Considering he normally headlines concert and festival appearances around the world, it was big news last year when DJ Shadow announced he'd be spinning records in the aisles of Village Music for the entire final month of the Mill Valley record store's amazing 50-year run. Staying at the store every day for all of September wasn't a decision so much as it was a clarion call for the renowned hip-hop DJ—after all, he'd been buying records from owner John Goddard for 16 years. "I think the Internet is great and all that," Shadow explained on the store's last night in business, "but it really decimated the music industry. And I always just sort of feel like this dancing-on-the-grave sentiment that so many people have about record companies going out of business, I just don't get it. Because to me, like, if you're a fan of cars, if you're in the business of designing cars, would you really be happy that Ford is going out of business?" No doubt Village Music's closure was a blow to the community at large, but as the clock approached midnight and the cash register rang its final sales, the store's number one customer reconciled himself to a world without Village Music's vinyl-rich aisles. "The bottom line is John's retiring," Shadow said. "He's put in 50 years of providing. What are we gonna do—'No, John, give us another five'? He's done it for 50! So I'm at peace with it. He had a great run. Let's celebrate that."—G.M.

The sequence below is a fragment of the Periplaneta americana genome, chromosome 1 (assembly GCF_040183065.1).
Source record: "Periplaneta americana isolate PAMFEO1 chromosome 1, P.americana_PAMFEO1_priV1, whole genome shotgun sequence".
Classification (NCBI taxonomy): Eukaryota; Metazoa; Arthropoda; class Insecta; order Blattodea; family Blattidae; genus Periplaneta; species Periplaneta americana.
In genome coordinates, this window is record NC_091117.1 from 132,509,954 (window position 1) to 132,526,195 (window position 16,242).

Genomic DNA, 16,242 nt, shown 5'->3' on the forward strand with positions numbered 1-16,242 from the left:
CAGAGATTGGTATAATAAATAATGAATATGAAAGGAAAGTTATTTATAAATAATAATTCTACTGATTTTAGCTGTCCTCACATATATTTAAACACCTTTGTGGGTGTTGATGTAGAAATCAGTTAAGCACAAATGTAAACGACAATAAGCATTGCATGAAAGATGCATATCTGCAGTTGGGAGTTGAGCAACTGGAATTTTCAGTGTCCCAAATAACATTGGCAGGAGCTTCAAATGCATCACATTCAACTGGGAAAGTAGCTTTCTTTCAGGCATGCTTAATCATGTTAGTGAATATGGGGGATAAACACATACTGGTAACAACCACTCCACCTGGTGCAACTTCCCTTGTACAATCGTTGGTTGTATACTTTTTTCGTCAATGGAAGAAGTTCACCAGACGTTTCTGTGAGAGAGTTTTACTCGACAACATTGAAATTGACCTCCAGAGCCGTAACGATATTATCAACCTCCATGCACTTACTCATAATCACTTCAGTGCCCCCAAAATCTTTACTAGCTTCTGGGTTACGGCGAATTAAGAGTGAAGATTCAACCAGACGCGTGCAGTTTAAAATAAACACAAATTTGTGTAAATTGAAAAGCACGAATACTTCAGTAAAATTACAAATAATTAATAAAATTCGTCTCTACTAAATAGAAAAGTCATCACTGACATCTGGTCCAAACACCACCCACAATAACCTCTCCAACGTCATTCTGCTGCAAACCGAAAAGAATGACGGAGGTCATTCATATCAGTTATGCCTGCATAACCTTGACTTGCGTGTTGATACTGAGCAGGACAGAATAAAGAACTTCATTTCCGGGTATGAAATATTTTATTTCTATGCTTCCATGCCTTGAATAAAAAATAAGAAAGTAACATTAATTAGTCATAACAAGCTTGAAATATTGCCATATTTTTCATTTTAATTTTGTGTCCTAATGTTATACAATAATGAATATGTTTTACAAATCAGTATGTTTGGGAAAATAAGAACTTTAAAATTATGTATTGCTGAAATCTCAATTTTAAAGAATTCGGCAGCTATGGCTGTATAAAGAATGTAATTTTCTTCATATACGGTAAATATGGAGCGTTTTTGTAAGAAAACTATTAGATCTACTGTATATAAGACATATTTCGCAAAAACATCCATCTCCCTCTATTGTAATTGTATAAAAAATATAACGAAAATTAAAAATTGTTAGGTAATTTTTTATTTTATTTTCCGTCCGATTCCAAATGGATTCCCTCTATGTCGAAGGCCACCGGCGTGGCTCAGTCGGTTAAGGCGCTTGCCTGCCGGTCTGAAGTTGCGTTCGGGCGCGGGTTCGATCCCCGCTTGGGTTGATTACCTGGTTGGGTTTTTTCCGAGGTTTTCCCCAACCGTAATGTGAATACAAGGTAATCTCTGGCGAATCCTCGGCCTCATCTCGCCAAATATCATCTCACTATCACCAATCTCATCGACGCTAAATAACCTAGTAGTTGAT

There are "shadow people" all over Sonoma, silhouettes of people walking, playing, loitering or pushing shopping carts. The best and most playful of these paintings—though also serving as a bad example to danger-seeking youth—is the gleefully unexpected painting of a young silhouetted woman , created so that she appears to be sitting way up high on the roof of a former coffeehouse, gazing at the colorful mural splattered across the side of the Index-Tribune building at 117 W. Napa St. in downtown Sonoma. One has to wonder, if the shadow person falls, wouldn't it be a spectacular splayed-out crumpled shadow on the sidewalk? Think of it as a lesson to everyone not to climb buildings—whether it's to get close up to art or not.—D.T.